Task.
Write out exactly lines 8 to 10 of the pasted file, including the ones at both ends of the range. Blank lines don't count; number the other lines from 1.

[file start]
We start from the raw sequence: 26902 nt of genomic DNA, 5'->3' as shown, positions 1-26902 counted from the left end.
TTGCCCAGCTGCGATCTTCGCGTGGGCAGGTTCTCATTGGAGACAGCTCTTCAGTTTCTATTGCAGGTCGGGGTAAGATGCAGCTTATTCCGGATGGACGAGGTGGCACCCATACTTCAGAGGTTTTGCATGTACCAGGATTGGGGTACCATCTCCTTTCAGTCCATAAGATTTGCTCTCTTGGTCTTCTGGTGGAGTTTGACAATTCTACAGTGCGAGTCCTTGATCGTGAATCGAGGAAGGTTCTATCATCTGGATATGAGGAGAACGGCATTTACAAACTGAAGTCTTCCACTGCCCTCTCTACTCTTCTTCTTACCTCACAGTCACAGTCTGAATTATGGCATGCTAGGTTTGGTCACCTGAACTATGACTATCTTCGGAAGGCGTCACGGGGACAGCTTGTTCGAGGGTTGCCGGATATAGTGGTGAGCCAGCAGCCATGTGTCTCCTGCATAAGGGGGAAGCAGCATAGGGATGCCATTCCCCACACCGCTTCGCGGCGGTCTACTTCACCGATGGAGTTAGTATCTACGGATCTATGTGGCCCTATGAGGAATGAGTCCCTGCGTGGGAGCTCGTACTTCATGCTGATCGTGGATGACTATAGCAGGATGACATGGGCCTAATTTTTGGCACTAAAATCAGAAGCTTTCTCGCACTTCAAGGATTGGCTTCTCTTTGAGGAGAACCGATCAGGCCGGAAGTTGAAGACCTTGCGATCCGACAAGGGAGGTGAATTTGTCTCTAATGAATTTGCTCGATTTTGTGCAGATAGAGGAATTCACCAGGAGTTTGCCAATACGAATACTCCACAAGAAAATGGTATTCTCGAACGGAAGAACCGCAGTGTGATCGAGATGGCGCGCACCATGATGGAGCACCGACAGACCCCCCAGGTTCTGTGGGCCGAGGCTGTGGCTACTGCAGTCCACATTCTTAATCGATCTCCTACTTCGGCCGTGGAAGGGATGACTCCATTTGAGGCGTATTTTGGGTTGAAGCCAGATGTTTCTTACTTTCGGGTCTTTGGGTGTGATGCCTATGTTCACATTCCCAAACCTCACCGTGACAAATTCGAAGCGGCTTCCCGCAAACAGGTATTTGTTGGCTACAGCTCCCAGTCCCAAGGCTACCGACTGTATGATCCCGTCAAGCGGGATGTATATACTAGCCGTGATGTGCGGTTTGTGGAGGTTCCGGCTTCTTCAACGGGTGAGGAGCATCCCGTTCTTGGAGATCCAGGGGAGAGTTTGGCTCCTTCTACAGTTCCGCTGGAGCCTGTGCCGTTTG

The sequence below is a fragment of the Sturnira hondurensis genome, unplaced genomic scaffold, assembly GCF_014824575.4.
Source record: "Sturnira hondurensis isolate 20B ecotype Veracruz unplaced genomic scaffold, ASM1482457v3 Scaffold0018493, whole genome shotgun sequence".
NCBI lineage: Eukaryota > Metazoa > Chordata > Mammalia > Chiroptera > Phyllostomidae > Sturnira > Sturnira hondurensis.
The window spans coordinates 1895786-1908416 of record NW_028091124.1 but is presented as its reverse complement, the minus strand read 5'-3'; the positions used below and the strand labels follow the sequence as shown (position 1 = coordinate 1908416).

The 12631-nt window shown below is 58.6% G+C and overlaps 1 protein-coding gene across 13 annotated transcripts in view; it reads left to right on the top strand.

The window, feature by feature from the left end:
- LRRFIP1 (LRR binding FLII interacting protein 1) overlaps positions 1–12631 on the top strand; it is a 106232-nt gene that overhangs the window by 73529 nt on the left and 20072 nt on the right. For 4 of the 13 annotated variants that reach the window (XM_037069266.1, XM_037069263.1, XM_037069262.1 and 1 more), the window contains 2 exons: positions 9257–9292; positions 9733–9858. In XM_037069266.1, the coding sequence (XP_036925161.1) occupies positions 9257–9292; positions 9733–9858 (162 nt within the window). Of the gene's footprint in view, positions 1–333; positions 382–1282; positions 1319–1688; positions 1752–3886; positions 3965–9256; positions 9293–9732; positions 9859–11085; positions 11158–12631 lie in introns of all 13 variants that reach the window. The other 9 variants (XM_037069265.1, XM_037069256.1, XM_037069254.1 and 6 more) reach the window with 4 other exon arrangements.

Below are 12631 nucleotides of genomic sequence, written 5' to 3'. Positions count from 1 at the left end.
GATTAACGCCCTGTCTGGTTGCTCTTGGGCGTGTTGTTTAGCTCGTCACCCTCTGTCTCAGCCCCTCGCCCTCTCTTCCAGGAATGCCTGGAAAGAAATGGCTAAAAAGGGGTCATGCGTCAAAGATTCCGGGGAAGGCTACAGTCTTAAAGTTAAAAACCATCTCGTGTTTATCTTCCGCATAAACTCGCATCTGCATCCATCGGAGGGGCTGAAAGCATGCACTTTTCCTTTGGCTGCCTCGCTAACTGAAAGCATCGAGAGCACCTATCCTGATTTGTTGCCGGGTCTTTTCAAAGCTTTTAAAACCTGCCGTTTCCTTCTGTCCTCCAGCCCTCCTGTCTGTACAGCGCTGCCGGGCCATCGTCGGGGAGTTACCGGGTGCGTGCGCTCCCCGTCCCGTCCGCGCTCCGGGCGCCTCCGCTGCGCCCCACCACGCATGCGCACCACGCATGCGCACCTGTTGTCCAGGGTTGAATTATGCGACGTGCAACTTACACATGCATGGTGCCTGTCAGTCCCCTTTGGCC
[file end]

The window, feature by feature from the left end:
- LRRFIP1 (LRR binding FLII interacting protein 1) overlaps positions 1–12631 on the top strand; it is a 106232-nt gene that overhangs the window by 73529 nt on the left and 20072 nt on the right. For 4 of the 13 annotated variants that reach the window (XM_037069266.1, XM_037069263.1, XM_037069262.1 and 1 more), the window contains 2 exons: positions 9257–9292; positions 9733–9858. In XM_037069266.1, the coding sequence (XP_036925161.1) occupies positions 9257–9292; positions 9733–9858 (162 nt within the window). Of the gene's footprint in view, positions 1–333; positions 382–1282; positions 1319–1688; positions 1752–3886; positions 3965–9256; positions 9293–9732; positions 9859–11085; positions 11158–12631 lie in introns of all 13 variants that reach the window. The other 9 variants (XM_037069265.1, XM_037069256.1, XM_037069254.1 and 6 more) reach the window with 4 other exon arrangements.

Below are 12631 nucleotides of genomic sequence, written 5' to 3'. Positions count from 1 at the left end.